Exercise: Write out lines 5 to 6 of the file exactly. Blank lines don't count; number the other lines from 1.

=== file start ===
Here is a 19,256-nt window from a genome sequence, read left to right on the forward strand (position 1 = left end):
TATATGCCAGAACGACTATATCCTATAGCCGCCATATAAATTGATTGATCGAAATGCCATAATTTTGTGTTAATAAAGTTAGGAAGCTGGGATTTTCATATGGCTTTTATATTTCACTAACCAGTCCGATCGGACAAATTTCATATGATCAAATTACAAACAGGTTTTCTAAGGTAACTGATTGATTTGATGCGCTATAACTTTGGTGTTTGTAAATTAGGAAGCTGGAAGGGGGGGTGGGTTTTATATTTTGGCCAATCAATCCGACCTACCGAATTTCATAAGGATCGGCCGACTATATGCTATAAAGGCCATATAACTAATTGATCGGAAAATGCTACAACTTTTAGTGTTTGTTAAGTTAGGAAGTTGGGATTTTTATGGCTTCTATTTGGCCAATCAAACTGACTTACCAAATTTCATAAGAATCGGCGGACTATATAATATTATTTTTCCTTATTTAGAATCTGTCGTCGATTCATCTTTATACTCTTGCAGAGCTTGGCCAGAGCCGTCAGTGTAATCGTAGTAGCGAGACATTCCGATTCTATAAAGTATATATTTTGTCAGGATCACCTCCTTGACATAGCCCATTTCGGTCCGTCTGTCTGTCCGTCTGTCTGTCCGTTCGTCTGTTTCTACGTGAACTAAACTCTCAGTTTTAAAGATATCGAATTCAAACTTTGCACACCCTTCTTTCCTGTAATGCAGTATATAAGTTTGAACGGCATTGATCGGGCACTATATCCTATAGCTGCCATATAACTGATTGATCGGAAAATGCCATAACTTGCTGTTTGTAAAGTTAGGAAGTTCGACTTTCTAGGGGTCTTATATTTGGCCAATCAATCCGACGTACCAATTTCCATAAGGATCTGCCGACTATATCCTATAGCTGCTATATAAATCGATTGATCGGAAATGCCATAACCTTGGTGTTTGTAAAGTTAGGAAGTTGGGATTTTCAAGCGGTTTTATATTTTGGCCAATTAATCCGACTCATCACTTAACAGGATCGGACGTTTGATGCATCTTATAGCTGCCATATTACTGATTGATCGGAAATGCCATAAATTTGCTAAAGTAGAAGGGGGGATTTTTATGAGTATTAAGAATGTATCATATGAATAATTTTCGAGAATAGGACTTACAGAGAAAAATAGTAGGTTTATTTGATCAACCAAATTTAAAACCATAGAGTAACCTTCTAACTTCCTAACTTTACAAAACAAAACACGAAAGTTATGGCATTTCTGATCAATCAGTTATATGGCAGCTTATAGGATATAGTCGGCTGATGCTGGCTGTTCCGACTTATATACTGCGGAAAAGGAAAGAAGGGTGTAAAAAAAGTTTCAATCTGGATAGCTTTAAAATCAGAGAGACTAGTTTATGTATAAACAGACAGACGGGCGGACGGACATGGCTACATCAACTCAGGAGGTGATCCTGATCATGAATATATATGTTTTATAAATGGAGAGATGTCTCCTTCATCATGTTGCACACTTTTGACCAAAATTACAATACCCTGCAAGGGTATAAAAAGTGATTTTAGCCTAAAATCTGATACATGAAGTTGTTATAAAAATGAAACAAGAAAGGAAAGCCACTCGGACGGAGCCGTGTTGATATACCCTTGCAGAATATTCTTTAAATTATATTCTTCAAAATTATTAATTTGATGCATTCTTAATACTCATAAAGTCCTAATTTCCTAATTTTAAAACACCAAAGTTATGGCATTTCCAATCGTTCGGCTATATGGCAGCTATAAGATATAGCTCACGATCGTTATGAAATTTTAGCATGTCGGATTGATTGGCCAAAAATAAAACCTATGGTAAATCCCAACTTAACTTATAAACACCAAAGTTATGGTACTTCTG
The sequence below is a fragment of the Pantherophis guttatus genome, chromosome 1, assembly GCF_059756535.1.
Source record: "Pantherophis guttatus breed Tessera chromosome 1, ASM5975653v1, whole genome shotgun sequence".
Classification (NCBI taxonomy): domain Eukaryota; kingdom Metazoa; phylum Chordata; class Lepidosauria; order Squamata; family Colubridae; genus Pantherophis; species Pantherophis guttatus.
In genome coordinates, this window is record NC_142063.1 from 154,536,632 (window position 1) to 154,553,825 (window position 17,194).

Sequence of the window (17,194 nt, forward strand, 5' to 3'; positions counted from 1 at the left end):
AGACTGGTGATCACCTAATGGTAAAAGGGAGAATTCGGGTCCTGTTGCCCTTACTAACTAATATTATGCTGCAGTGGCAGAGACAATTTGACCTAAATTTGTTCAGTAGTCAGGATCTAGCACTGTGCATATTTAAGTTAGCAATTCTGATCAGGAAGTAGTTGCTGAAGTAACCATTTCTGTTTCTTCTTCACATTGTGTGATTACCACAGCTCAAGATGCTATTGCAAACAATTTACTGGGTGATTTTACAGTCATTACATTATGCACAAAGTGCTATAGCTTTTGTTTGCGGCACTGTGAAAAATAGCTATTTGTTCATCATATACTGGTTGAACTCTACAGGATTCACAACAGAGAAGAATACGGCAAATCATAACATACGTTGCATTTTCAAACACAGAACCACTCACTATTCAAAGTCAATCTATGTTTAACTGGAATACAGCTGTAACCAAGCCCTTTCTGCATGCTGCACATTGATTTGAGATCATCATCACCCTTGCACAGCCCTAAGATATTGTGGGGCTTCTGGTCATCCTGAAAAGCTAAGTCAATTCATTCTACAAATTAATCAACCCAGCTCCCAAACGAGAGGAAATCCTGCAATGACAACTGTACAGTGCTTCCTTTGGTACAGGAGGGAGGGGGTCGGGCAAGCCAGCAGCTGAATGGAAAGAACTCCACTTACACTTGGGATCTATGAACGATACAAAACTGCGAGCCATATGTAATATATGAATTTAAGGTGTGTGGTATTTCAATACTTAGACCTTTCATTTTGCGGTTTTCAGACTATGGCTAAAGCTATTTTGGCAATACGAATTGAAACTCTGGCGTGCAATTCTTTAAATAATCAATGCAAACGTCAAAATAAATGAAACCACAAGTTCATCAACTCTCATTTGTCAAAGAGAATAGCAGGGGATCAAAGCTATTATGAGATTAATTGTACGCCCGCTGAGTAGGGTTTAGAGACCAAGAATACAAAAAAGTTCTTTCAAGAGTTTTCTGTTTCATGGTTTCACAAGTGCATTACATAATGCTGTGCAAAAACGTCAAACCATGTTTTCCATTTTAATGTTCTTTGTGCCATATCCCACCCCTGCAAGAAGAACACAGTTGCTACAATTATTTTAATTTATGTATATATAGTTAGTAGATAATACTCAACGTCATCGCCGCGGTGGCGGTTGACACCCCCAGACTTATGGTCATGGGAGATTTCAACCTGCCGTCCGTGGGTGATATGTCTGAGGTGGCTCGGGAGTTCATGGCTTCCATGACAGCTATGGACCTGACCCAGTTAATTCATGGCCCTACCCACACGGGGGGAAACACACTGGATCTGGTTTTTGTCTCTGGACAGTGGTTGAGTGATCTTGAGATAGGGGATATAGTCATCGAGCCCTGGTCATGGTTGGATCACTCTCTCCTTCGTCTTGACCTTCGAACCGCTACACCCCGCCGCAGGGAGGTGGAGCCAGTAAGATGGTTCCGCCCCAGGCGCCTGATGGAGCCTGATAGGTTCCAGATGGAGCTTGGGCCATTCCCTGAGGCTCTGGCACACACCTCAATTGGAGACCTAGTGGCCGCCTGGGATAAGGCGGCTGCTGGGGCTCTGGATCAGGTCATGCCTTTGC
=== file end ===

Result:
Classification (NCBI taxonomy): domain Eukaryota; kingdom Metazoa; phylum Chordata; class Lepidosauria; order Squamata; family Colubridae; genus Pantherophis; species Pantherophis guttatus.
In genome coordinates, this window is record NC_142063.1 from 154,536,632 (window position 1) to 154,553,825 (window position 17,194).